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Economic talks bill fails again

Jeff Mullis

Jeff Mullis

COVINGTON -- A bill that would have allowed discussions pertaining to economic development to be held in closed meetings is dead, at least for this year.

Senate Bill 159 did not come up for a vote before Crossover Day on Wednesday, the 30th day of the legislative session and last day a bill can transfer to the other chamber and still have time to pass.

The bill would have exempted discussions pertaining to economic development projects by private entities from public disclosure requirements. Documents containing information about those projects would not be public record.

In other words, information about what a company does, what a project entails and where the project would locate would be off limits to residents. It would be up to the private developer to announce to the general public details about the project and only then would records be made public.

State Sen. Jeff Mullis, R-Chickamauga, who introduced the bill, earns his living off economic development projects, serving as executive director of the Northwest Georgia Joint Development Authority in Walker County. He said the bill will help the state draw more industries and create more jobs. Companies currently bypass Georgia for fear trade secrets will be revealed, he said.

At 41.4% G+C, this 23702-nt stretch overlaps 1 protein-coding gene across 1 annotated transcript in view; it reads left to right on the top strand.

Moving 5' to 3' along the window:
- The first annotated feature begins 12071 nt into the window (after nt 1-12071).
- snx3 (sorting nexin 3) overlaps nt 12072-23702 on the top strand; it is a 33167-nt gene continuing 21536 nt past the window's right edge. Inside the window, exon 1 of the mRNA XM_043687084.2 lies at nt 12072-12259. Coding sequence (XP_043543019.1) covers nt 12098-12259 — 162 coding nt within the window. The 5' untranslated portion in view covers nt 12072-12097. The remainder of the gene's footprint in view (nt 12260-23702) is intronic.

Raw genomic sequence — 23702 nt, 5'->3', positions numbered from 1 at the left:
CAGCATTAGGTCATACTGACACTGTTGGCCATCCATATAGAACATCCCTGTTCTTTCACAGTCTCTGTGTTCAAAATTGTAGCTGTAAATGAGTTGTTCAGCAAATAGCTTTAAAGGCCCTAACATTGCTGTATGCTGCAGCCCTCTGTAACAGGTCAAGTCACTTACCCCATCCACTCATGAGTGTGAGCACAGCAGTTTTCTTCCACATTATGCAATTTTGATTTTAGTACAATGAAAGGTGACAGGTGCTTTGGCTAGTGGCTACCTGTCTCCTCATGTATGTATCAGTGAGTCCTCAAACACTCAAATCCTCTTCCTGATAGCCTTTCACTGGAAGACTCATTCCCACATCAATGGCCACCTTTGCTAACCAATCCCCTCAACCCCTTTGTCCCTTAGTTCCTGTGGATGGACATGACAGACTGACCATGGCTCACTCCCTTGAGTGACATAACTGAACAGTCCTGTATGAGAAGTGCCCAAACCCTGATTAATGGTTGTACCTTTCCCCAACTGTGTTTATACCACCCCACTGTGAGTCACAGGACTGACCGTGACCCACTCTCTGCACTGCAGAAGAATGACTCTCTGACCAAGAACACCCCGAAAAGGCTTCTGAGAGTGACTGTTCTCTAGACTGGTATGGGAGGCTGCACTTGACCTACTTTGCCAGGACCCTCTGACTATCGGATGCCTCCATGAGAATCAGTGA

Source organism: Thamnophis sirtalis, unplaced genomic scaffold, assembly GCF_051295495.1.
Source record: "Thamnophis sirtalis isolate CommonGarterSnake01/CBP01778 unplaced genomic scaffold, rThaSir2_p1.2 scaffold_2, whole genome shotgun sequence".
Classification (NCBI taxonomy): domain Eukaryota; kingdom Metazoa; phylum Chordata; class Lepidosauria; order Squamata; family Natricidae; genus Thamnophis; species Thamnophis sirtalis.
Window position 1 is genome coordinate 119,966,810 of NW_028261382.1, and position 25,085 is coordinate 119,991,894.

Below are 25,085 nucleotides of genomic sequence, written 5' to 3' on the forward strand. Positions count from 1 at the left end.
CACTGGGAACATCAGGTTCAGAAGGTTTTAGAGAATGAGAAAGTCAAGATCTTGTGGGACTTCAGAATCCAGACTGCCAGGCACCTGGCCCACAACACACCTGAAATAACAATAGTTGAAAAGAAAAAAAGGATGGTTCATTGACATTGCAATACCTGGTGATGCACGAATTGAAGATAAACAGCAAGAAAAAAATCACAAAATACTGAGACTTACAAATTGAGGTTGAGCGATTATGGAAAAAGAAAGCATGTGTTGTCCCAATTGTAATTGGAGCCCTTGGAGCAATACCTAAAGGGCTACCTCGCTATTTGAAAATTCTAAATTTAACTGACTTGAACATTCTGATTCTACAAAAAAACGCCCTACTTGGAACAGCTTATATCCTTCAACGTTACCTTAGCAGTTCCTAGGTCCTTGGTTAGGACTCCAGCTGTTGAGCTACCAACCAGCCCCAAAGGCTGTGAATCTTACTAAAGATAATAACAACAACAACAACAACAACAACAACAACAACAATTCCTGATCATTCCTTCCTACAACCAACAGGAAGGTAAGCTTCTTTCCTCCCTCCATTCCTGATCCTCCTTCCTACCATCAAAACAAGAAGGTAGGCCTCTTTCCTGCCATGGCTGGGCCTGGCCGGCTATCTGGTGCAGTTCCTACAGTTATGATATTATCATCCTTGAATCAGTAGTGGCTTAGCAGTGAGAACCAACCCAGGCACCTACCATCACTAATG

But those that advocate for open government said it would do more harm than good.

"Senate Bill 159 undermines open government and citizen oversight of government," said Hollie Manheimer, executive director of the Georgia First Amendment Foundation. "The public has a right to review information in the hands of its government, and this type of information is of the utmost interest and concern to the community. This bill would allow documents, even after being given to a public agency, to remain secret and this completely contravenes our state's open government laws."

Mullis has watered down the bill's language, making it applicable only to state agencies, such as the Department of Economic Development. But there is concern that local governments could claim state involvement on projects as justification for holding their discussions in private as well.

The Covington-Newton County Chamber of Commerce supported the bill, saying it would allow Newton County to be more competitive, while the executive director of Rockdale County's Economic Development Council director said it had its faults and virtues.

"If those other states have a law like this, and if they are using (Georgia's open records law) as a competitive advantage over Georgia, then it's something from a business standpoint and responsibility to the voters of the state that we have to do to gain equal footing and compete," Glenn Sears said. "With that said, how the hell did we get Kia from Alabama and NCR Corp.?"

A similar measure failed in 2005 due to media scrutiny and public outcry.

News Editor Jay Jones contributed to this story.